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A missed opportunity: 10 Takeaways from Celtics-Bucks Game 3

Boston missed some chances late and fell behind 1-2 in the series

Milwaukee Bucks Vs Boston Celtics At TD Garden Photo by Jim Davis/The Boston Globe via Getty Images

1. All is not lost. Yes, the Boston Celtics missed a chance to take back control of the series against the Milwaukee Bucks, but all is not lost. Game 4 is a must-win, but Boston is perfectly capable of doing it.

Milwaukee played really well for two stretches of the game: The third quarter (which will cover in detail in the next takeaway) and in the final minute of the game. Other than that, Boston outplayed Milwaukee.

Now, none of that really matters, because the Bucks won. But just like Game 1, the Celtics shouldn’t be discouraged. They almost stole one where their best player played terribly (more on that later) and there were a lot of other issues (more on that later too).

Win Game 4 and control shifts back to Boston, as does the series too.

2. The Celtics third quarter stunk more than the milk you forgot to throw out before leaving on a two-week vacation. It was some of the worst basketball Boston has played this season, let alone the playoffs.

Boston shot 6-of-20 in the period, including just 1-of-7 from behind the arc. Even worse? They had seven turnovers in the third and that helped lead to Milwaukee scoring 18 points in transition.

The Bucks didn’t shoot particularly well, just 12-of-28, but 28 field goal attempts are a lot in one quarter. Especially when you factor in that they also took seven free throws.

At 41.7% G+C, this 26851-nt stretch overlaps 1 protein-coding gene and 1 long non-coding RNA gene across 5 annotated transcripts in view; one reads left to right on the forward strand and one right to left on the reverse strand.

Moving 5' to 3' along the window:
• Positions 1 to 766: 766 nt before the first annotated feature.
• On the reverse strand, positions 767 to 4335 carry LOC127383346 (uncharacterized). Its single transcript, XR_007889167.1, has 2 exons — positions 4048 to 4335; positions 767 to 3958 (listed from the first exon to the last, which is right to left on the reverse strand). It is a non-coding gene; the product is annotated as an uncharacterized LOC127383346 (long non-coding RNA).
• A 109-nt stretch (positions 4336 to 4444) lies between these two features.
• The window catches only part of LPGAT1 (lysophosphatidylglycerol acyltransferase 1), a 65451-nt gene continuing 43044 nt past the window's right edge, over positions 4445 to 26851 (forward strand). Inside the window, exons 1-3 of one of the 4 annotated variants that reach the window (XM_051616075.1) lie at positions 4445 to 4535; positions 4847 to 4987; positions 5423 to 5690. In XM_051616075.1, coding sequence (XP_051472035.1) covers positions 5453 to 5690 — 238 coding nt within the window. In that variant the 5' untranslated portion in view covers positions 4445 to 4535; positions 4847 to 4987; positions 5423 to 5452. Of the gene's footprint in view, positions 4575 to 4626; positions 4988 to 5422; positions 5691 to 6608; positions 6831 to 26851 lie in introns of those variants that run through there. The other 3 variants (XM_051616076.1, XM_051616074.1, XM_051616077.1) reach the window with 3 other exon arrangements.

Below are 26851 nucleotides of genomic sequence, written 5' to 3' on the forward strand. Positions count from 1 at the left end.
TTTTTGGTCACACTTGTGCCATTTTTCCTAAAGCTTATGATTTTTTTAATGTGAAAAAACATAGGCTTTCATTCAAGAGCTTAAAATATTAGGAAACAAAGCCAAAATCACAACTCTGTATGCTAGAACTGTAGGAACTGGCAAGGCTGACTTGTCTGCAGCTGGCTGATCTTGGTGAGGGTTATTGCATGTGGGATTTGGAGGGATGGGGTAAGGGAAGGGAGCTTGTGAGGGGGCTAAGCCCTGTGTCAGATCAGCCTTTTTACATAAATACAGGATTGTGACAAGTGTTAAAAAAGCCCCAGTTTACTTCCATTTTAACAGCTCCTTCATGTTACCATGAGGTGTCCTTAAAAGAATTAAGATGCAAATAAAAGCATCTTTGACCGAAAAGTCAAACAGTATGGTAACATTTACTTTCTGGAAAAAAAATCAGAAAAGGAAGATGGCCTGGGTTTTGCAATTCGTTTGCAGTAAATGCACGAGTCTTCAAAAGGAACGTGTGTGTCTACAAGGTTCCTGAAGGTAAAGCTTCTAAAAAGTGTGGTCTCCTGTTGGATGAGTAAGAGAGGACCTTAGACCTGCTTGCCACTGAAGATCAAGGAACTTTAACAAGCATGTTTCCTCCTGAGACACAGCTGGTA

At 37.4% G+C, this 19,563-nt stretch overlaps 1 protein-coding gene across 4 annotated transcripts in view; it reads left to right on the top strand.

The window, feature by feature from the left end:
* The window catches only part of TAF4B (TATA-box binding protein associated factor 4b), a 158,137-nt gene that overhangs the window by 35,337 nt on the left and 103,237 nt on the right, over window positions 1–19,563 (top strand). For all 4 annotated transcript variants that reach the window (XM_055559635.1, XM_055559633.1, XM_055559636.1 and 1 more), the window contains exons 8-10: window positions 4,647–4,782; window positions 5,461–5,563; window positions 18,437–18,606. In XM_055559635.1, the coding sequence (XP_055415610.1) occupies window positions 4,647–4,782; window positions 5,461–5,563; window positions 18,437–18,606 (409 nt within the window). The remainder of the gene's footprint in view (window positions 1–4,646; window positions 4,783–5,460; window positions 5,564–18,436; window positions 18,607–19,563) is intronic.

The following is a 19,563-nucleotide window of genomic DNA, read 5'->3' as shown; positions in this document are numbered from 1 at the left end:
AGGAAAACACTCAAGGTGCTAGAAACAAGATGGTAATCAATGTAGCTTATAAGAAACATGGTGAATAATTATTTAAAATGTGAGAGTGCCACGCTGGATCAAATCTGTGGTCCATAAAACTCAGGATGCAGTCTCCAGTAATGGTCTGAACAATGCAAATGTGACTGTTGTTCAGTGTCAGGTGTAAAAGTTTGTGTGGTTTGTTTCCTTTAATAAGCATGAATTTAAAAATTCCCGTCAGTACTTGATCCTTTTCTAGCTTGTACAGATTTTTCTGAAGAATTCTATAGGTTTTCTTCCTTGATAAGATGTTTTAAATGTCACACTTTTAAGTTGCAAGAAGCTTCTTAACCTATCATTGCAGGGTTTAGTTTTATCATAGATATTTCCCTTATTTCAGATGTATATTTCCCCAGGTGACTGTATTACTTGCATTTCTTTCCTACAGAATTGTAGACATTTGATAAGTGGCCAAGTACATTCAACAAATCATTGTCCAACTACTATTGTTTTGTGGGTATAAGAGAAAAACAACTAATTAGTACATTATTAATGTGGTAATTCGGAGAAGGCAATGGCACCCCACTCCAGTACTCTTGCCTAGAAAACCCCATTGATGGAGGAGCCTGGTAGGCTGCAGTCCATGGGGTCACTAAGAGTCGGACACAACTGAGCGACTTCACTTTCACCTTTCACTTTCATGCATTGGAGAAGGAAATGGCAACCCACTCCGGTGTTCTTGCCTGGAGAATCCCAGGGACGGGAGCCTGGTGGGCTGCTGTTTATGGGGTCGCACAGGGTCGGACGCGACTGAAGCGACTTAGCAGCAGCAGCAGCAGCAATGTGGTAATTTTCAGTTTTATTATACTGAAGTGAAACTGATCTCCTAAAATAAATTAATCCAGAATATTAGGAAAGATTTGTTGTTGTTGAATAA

If not for the mess of a third quarter, the Celtics probably win this game. And that’s disappointing, because most of Boston’s errors were self-inflicted and unforced.

3. Speaking of bad transition defense, this was early in the game, but it was awful.

The Celtics are back, but no one gets matched up and it results in an easy three. It was so bad that Ime Udoka took an immediate timeout to rip into his guys:

Plays like that may not seem big at the time, but they matter just as much on the scoreboard as the ones at the end of the game do.

4. Let’s switch to some positives, shall we? Al Horford had a monster game. 22 points, 16 rebounds, five assists and two blocks. Just a huge game for the veteran big man.

He’s found his three-point stroke here in the playoffs. After a disappointing 33.6% in the regular season, Horford is knocking down 50% in the postseason. When you’re shooting that well, you deserve the second chance:

In one stretch in the fourth quarter, Horford scored seven straight points to keep Boston in the game. Marcus Smart knows who has the hot hand and this whole slow setup is to make sure Horford gets an open look:

This is a good job by Horford to just keep moving into space to make himself available. This was one of Jayson Tatum’s few offensive highlights, as he zips the pass to Horford, who then goes up quick before Giannis Antetokounmpo can challenge:

5. Jaylen Brown also had a huge night. He finished with 27 points, 12 rebounds and four assists. Brown was regularly a one-man transition game too, as he was ripping and running off the boards.

This was a really good find by Brown to end the first half, as he picked out Grant Williams sitting in his corner office:

Here is a good example of Brown being a one-man fastbreak. He comes up with the loose ball and races the other way before Eurostepping for the layup:

After a good hit-ahead pass from Marcus Smart, Brown did a good job attacking before the Bucks could set their defense. This may not have actually been a foul (one of many mystifying call throughout the game), but this was good basketball from Brown to draw the and-1:

6. Unfortunately, the Celtics other star didn’t show up. Jayson Tatum had a horrible night. He was just 4-of-19 from the floor, including 0-for-6 on three-pointers. It got so bad, that Tatum was passing up easy shots in the paint and at the rim.

More than any other player, Tatum has seemed bothered by the Bucks length inside. Yes, he’s had a couple of shots that should have goaltends, but that’s a very small percentage of his overall misses in the paint. Tatum is shooting just 21.4% on shots in the paint in the playoffs. That’s incredibly poor.

But what’s worse than the bad shooting is not shooting. Boston will struggle to win if Tatum has bad shooting games. They won’t win if he turns into Ben Simmons and starts passing up shots.